The 28-year-old was in the midst of the best season of his career with a .328 average and an .886 on-base plus slugging percentage at the time of the trade, but he’s hit just .226 with a .619 OPS with Baltimore and has been worth -0.6 wins above replacement, according to Baseball Reference. Instead of providing the spark the Orioles needed for the final two months, Parra has been swallowed up by the Orioles’ 2015 corner-outfield wasteland.

At the time of the trade, the Orioles were essentially hoping to cash in on another club’s version of a 2014 Steve Pearce for the final two months, but Parra has been worse than the player he was over the first six years of his career when he sported a .720 OPS. His career .595 OPS against left-handed pitching makes him an obvious platoon player, which is how Showalter has used him over the last couple weeks.

Even if the club feels inclined to bring him back — to be fair, he’s better than what he’s shown so far with the Orioles — Parra should hardly be viewed as a priority and doesn’t deserve big-time money to stay as he’s been no better for the Orioles than the likes of Alejandro De Aza and Travis Snider were this season.

Managing Hardy

Watching J.J. Hardy post Belanger-like numbers for Ripken-like money in 2015 has been painful, but a portion of the blame probably needs to go to Showalter.

It’s no secret that Hardy has dealt with several physical ailments that have led to his OPS free-falling from .738 in 2013 to .682 last season to a career-worst .552 in 2015, but a simple look at his game log shows inadequate consideration for his long-term health. Not counting time he’s actually spent on the DL or when he’s missed a few games with a specific injury, Hardy has received very few games off over long stretches of time. For example, the veteran shortstop started every game the Orioles played from June 5 through Aug. 11, only enjoying rest provided by the schedule or the weather gods.

In order to salvage the final two seasons of a three-year, $40 million contract signed last October, not only does Hardy need to find a way to get healthy in the offseason and stay that way, but the Orioles can no longer treat him like a player who’s going to play 155-plus games a season. Periodic days off and resting him for day games after night contests like a catcher should become the norm for the 33-year-old dealing with back and shoulder problems. Sliding over Manny Machado or playing Ryan Flaherty at shortstop more often is worth it if it means Hardy can contribute more at the plate.

Hardy’s defense remains good, but his offense has been a substantial liability this season. No one should expect a return to his level of production from 2011-2013, but the Orioles need Hardy to at least offer what he did at the plate in 2014 to prevent his contract from being a total disaster over the next two years. More rest over the course of the season would appear to give him a better chance of doing that.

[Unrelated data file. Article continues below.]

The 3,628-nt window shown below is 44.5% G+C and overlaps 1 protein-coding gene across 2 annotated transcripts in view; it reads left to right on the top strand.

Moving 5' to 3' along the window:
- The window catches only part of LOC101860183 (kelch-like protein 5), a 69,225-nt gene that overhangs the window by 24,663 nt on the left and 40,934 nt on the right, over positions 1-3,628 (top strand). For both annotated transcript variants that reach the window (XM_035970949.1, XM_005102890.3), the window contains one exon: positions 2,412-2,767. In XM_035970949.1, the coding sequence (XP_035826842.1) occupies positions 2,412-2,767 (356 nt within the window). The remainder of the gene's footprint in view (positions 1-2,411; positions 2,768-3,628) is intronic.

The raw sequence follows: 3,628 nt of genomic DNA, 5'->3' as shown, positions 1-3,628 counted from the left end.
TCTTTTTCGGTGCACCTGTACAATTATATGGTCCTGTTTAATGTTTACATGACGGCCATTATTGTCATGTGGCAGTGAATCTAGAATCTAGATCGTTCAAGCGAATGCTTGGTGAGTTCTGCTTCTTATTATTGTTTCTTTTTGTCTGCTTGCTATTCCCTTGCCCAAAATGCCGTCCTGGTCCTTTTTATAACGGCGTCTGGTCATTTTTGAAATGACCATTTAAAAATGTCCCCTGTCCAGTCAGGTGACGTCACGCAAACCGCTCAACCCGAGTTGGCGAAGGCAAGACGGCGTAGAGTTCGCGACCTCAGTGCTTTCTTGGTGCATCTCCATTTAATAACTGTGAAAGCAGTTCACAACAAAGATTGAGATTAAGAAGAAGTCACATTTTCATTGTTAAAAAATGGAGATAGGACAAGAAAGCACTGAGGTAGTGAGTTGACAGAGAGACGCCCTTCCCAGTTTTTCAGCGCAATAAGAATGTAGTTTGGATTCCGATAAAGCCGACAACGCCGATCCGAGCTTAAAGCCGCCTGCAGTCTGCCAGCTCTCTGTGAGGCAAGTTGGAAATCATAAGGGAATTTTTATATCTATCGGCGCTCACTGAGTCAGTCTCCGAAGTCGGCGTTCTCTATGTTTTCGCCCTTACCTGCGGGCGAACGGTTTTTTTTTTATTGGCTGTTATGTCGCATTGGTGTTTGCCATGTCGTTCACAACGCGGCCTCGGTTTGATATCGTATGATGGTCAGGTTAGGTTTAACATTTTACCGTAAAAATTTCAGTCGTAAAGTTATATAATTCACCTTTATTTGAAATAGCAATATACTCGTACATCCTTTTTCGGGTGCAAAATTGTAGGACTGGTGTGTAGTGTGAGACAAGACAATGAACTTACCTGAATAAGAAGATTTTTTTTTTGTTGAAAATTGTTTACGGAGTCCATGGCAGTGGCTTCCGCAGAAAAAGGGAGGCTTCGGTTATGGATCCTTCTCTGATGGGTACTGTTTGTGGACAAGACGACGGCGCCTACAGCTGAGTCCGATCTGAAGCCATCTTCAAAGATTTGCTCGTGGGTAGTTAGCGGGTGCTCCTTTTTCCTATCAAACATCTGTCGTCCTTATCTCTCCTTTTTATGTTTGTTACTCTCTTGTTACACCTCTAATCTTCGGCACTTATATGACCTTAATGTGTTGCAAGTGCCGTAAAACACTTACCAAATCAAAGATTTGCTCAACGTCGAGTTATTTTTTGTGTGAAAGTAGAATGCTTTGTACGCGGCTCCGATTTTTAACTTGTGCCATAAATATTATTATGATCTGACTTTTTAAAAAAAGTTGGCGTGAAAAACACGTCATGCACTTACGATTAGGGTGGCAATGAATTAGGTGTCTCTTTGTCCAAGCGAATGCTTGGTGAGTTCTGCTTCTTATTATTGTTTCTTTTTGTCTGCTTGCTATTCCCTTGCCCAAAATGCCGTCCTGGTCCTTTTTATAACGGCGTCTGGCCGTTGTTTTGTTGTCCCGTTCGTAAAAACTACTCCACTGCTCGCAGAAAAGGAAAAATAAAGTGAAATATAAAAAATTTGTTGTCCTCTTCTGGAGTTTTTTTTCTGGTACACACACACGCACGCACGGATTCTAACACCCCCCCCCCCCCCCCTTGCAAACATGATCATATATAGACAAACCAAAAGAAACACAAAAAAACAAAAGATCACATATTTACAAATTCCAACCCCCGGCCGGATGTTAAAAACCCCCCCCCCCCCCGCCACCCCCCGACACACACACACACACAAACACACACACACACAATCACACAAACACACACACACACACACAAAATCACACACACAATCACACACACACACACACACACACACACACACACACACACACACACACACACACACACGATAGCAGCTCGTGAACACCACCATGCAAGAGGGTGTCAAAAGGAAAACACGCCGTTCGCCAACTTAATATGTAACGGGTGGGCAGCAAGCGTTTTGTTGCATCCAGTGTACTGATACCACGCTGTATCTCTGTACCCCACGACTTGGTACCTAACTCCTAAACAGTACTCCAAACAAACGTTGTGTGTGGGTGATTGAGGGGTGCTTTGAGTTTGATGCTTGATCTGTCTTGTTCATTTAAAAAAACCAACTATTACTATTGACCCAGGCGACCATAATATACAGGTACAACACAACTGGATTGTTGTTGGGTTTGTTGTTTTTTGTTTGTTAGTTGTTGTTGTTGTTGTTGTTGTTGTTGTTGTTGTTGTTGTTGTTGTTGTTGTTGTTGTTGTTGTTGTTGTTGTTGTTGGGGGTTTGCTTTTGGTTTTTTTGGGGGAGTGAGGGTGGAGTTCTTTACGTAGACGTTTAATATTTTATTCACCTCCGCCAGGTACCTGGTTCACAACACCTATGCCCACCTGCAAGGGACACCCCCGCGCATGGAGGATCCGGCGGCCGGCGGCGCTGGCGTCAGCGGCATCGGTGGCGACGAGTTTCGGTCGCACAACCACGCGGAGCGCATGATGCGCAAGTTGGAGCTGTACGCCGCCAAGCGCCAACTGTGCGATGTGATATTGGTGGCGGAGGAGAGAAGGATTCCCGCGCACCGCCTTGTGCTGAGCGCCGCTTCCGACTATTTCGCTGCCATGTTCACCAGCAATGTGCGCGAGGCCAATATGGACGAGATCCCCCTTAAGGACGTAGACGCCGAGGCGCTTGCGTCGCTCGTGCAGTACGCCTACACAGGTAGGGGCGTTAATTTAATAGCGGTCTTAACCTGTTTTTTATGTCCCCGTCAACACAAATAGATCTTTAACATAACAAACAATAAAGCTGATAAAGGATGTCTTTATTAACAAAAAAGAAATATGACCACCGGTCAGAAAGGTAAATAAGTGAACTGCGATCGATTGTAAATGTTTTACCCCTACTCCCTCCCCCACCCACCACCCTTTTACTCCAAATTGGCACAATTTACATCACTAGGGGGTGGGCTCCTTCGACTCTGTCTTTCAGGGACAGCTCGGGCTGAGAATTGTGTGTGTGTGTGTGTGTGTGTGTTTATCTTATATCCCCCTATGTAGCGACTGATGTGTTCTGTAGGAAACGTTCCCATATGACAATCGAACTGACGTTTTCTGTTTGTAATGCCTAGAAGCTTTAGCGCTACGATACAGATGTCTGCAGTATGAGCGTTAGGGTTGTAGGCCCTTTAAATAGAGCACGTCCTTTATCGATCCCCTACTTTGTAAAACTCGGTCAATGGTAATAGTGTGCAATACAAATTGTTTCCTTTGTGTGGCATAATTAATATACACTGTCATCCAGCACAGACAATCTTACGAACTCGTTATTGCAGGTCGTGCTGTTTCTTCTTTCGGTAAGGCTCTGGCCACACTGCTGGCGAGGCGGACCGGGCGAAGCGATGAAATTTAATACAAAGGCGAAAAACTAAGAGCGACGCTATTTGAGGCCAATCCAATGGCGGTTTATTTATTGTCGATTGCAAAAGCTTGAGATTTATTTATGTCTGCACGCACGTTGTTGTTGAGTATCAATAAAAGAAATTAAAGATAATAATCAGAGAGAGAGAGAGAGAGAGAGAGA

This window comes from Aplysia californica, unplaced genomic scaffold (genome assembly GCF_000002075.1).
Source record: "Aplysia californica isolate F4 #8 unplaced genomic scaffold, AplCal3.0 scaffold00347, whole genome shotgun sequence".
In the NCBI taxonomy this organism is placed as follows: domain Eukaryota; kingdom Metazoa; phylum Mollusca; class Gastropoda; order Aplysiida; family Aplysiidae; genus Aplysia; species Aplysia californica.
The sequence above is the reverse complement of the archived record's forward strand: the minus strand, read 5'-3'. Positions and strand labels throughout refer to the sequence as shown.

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Davis’ two longest bombs of year give Orioles temporary relief

Posted on 03 September 2015 by Luke Jones

Chris Davis’ longest home run of the year and the emphatic bat flip that followed are unlikely to save the season, but the Orioles could breathe a temporary sigh of relief on Wednesday night after they hadn’t led over their previous 51 innings before the walk-off blow against Tampa Bay.

The 459-foot blast to the back of the right-center bleachers in the bottom of the 11th came after a 446-foot shot in the fourth inning that had been his longest homer of the 2015 season. His 37th and 38th long balls of the year were instrumental in the Orioles snapping a six-game losing streak, but the precursor for his breakout performance may have come a night earlier.

With Baltimore trailing 11-0 to Tampa Bay in the late innings and Buck Showalter looking to give his biggest stars — Davis, Adam Jones, and Manny Machado — a breather, the first baseman asked his manager to let him stay in the game. Like many of his teammates, Davis was angry and just didn’t feel like throwing in the towel on what would be the Orioles’ 12th loss in 13 games.

The lefty slugger hit a two-run homer in the bottom of the ninth to avoid a shutout, inconsequential to the game’s outcome but maybe a trigger for one of Davis’ patented hot streaks.

“I understand Jonesy playing center field every day, Manny playing third every day,” said Davis about his request to remain in Tuesday’s game while his teammates exited early. “I had a DH [day] in Texas and had a chance to get my legs under me a little bit and I wanted to stay in that game. I didn’t like the way things were going. I didn’t like the way I was playing, and I just wanted to try to get something started.

“There may have been some carryover [to Wednesday], but I think more than anything, it was just an attitude. ‘It’s not over. Enough’s enough.’ And just trying to turn it around.”

With the Orioles entering the off-day still five games below .500 and 6 1/2 games behind the second wild card in the American League, now it’s about looking toward the future with Davis set to become a free agent at the end of the season. Fans certainly hope Baltimore’s future involves Davis remaining a fixture in the heart of the lineup, but he won’t come cheap as he closes in on the second 40-homer season of his career.